“Close” Mayoral Election Produces Democratic Victor…

Again

Pittsburgh Mayoral Elections
[Percentage of the electorate, Republican – red, Democrats – blue]

I know it is hard to imagine but Luke Ravenstahl’s 63%-35% landslide victory over Republican challenger Mark DeSantis was actually the closest a Republican has come to winning a Pittsburgh Mayoral election since 1965.

The historically big Republican vote, though, will “allow DeSantis to hang around,” said Gerald Shuster, a professor of political communication and presidential rhetoric at the University of Pittsburgh. “For every decision that Ravenstahl makes, [DeSantis] can be the loyal opposition.”

Did you catch that? 35% is enough to “allow DeSantis to hang around.”

Very interesting.

Now let me remind everyone that I am a bit of a carpetbagger when it comes to Pittsburgh politics. Prior to moving here in 1999 I called the northern Atlanta suburb of Roswell my home, a place where Democrats have not sniffed electoral victory since reconstruction. While that was certainly a bit annoying for a liberal like myself I have to admit there are some significant advantages metro Atlanta holds over Pittsburgh, not the least of which is economic and population growth.

As any Pittsburgh Pol to have come within two feet of me will tell you, I have a nasty habit of harping on the fact that the economic growth in this city is stagnant at best. Unfortunately, for people who have lived no where else it may seem like Pittsburgh’s economy is booming but I am here to tell you that is simply not the case.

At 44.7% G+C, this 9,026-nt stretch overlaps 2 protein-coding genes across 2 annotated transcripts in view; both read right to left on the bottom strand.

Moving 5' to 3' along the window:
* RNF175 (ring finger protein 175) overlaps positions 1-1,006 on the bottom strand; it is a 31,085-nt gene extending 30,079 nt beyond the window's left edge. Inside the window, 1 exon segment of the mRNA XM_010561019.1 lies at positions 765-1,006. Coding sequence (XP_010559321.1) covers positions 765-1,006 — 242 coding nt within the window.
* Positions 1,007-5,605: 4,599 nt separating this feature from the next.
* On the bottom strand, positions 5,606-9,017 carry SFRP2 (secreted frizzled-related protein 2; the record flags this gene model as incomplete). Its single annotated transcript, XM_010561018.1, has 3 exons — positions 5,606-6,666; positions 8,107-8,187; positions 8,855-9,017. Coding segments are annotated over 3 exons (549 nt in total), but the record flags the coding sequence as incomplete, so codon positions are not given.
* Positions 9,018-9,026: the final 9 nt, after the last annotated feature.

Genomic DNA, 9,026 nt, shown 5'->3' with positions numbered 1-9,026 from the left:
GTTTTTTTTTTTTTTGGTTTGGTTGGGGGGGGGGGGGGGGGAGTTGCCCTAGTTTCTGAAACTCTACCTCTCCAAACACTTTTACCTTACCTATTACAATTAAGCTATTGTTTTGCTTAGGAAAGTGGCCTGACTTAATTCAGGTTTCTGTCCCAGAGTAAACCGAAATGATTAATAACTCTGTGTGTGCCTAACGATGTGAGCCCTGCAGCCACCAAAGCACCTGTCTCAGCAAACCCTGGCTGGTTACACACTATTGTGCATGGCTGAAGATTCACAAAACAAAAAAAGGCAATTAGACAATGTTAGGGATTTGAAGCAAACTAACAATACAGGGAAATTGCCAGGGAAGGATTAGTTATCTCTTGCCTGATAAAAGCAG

One of the major stumbling blocks toward injecting some life into this economy is the antiquated commonwealth system of government which has been reinforced in spades by nearly a century of Democratic party rule.

In Allegheny county alone there are 130 municipalities each with their own governmental structure, rules, regulations, taxes, etc. Now call me a bad Democrat but if Pittsburgh is to take advantage of it’s economic potential something needs to be done to remove/consolidate some of these bureaucracies and the best chance of this happening is with some form of Republican involvement.

Now don’t get me wrong, I truly love the city of Pittsburgh. The landscapes are beautiful, the people are warm and welcoming, the infrastructure, while aging, is built to sustain a population three times its current level but none of that matters if the city ends up dying off.

On the heels of this “close” victory young Luke Ravenstahl has an opportunity, no a responsibility to do something truly transformational for this city – partner with a strong Republican in DeSantis and come up with a creative way to invigorate the stalled economy of the city of Pittsburgh.

3 Responses to ““Close” Mayoral Election Produces Democratic Victor…”

  1. matttbastard says:

    Nope. Pls to be closin ur tagz kthnxbai.

  2. Not sure what happened, I did not intend to have any italics.

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